Are you there, Sweden? It’s us, the world.
To mark the 250th anniversary of Sweden’s abolition of censorship, the Swedish Tourist Association has launched a phone number connecting global callers with random Swedes.
Think Chatroulette meets the United Nations.
Sweden’s new ambassadors don’t receive any training and their time is voluntary. They simply download the Swedish Number app, register their number, and signal their availability by switching themselves on or off.
As for the cost of ringing up, it’s charged as an international call so check with your provider before chatting with your new Swedish buddies late into the night.
There have been nearly 14,000 calls since the service launched on April 6, with nearly a third coming from the U.S. and a fifth from Turkey.
But who are the Swedes volunteering to serve their country? And who have they been chatting to?
We rang up to find out.
Denmark or Norway? ‘They’re both kind of lame’
The first ambassador we spoke to was Hennes, a steelworker.
CNN: How’s it going so far?
Hennes: You’re my second call. The first one went well. It was two girls from the Netherlands. They asked me random questions like, “What are you doing?” “What are your plans for the weekend?”
CNN: Could be a good way to meet girls.
Hennes: Yes, definitely! Who knows?
CNN: The tourist board’s press release says we can ask you for the perfect meatball recipe. What are your tips?
Hennes: Umm… The best ones are when you have elk-meat. And you grind the meat. Nice brown meat, couple of eggs, salt and pepper, bit of onion. It’s been a long time since I made my own, I mostly buy them pre-made.
CNN: Which is better: Denmark or Norway?
Hennes: I would say Denmark. I don’t know, they’re both kind of lame. Denmark has Christiania. They’re not as strict with weed.
IKEA or Abba? ‘IKEA is more fun’
Our next call connected us with Malin, 57, a medical writer in Stockholm.
CNN: What’s the best thing to do in Stockholm?
Malin: During the day, go on a boat tour of the archipelago. The snow has gone but we have a small piste in the middle of Stockholm where you can go skiing, but it’s not possible right now. It’s Friday night, so perhaps you can go to Kungstradgarden, take a stroll, then have a glass of beer or wine.
CNN: Which is Sweden’s better export, IKEA or ABBA?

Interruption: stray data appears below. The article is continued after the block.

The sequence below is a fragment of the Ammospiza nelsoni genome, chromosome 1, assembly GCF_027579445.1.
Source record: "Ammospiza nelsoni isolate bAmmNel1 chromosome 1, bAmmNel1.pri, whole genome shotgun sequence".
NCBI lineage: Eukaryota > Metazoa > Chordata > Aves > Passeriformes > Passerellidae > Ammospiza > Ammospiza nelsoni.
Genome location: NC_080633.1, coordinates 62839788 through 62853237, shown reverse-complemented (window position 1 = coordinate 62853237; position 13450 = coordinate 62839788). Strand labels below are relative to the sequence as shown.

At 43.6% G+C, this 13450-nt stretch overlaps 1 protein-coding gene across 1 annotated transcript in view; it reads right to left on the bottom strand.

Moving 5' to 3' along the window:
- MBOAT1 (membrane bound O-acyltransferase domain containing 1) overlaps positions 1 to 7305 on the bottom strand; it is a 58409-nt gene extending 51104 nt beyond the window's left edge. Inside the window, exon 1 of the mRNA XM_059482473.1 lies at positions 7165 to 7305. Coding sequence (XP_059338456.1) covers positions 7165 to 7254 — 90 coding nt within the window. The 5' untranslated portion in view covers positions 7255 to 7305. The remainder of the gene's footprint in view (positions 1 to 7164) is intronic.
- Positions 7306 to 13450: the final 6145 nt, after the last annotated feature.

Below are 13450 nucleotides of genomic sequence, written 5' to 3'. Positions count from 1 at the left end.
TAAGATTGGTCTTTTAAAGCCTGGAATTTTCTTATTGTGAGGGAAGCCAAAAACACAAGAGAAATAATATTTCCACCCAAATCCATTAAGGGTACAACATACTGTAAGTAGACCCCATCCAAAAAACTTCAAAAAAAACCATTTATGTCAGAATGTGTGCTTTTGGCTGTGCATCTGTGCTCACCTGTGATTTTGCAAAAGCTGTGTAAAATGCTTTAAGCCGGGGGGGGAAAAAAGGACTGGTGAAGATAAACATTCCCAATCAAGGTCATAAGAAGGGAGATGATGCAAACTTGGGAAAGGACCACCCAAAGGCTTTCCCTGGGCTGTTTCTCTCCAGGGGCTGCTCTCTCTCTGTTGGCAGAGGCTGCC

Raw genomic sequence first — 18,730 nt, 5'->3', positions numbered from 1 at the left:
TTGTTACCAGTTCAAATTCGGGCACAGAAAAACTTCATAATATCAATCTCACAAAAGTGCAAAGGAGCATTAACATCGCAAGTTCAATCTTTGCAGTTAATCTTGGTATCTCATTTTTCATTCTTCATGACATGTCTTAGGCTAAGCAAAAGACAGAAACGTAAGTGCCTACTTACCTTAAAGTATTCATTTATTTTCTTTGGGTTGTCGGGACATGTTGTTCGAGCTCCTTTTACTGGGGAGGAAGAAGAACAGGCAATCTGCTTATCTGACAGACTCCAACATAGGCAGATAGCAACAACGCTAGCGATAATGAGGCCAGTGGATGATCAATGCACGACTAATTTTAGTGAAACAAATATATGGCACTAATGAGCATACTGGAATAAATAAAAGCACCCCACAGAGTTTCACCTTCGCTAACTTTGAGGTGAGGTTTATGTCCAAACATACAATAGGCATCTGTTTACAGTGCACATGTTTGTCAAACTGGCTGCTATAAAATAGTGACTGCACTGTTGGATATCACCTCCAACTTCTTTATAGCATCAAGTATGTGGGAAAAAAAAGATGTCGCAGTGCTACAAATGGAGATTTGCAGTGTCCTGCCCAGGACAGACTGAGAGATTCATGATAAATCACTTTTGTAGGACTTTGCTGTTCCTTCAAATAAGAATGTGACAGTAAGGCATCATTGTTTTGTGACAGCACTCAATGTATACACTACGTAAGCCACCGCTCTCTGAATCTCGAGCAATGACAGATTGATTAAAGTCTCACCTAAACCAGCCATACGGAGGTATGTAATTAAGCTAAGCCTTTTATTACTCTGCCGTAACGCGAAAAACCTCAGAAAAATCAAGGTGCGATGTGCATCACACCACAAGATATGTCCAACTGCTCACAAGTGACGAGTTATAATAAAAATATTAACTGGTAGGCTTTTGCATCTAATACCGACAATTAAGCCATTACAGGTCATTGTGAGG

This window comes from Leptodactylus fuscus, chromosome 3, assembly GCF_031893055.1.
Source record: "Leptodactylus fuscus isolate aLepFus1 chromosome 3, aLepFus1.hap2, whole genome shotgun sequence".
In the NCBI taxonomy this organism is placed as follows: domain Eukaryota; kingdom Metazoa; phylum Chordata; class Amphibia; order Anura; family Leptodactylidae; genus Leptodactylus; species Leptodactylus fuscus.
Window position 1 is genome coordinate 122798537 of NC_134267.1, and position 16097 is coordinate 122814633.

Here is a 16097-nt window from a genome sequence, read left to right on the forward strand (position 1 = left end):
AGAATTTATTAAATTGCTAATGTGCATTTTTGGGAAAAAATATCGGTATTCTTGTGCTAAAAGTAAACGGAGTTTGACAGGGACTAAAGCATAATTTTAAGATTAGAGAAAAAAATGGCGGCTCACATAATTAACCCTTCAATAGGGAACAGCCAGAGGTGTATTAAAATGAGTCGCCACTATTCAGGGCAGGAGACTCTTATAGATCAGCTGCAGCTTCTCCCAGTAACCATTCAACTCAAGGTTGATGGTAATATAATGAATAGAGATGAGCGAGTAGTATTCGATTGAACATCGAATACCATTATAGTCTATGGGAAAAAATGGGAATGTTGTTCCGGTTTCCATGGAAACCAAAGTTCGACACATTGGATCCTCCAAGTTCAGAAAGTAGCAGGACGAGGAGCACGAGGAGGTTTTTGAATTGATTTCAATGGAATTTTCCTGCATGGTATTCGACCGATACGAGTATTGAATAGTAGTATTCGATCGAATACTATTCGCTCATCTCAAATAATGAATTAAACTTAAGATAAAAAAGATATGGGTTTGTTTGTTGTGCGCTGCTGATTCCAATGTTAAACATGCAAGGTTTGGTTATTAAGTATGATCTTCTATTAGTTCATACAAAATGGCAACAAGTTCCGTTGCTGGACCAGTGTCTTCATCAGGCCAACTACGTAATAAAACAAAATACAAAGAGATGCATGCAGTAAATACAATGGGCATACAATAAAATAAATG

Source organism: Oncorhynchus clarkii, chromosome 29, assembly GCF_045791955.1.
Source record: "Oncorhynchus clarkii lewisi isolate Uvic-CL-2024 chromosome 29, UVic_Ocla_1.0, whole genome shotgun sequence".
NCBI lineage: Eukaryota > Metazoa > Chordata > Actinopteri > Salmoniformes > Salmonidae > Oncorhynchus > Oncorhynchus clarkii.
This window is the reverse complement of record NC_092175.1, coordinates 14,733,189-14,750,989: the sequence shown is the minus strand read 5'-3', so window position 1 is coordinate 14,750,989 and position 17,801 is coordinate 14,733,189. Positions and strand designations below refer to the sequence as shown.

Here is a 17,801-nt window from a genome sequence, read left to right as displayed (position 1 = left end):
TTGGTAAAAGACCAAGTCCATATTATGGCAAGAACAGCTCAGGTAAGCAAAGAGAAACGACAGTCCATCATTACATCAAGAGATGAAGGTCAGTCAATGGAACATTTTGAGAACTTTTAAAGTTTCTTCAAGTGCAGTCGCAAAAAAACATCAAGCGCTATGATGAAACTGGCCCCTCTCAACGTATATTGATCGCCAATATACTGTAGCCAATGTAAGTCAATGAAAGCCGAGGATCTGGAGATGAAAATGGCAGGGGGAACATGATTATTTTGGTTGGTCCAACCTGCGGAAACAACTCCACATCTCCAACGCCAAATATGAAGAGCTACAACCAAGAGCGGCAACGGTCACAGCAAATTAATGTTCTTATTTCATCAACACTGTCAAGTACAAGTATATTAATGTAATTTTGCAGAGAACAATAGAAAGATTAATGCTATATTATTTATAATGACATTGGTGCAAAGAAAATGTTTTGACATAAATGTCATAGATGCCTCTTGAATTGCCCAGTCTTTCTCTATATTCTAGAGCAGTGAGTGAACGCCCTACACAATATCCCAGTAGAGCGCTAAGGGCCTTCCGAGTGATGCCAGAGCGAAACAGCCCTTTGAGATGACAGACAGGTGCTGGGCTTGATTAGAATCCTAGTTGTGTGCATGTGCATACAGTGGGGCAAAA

Malin: IKEA is much more fun. But ABBA is also very good.
CNN: What’s the best Swedish movie ever?
Malin: The film about Rodriguez, “Searching for Sugar Man.” It was awarded an Oscar.
[The late director Malik Bendjelloul won for Best Documentary in 2013 for his film about obscure U.S. folk musician Sixto Rodriguez, who unwittingly had a cult following amongst South Africa’s anti-apartheid movement].
CNN: Which is the better band, Roxette or Ace of Base?
Malin: Oooh, maybe Roxette. They are much more my age.
CNN: Which is better, Finland or Norway?
Malin: Oh, they are similar, I can’t say. They are good neighbors, both of them! Maybe the Norwegian language is a little bit better, because Finnish is really, really hard.
CNN: Who have you been talking to today?
Malin: I’ve been talking to Mongolia, Australia, Honolulu, New York, Switzerland, Luxembourg … That’s it.
CNN: Are you enjoying it?
Malin: It’s really, really fun, you get the feeling that the world is very friendly. People are really, really nice. You can talk to anyone in the world and it’s really great.
One from New York, he called and said, “I can’t sleep,” and I said, “Oh I can be really boring!”
CNN: Why did you volunteer for the Swedish Number?
Malin: I got a link from a friend. At the beginning I didn’t dare to turn it on. Now I think I’m one of the persons taking a lot of calls right now! I have received nine so far.
CNN: Thank you very much, it’s been really nice talking to you.
Malin: It’s been nice talking to you. It’s a friendly world! Have a nice day.
Fancy a chat with a Swede? The number is +46771 793 336 (+46771 Sweden).
More details at theswedishnumber.com.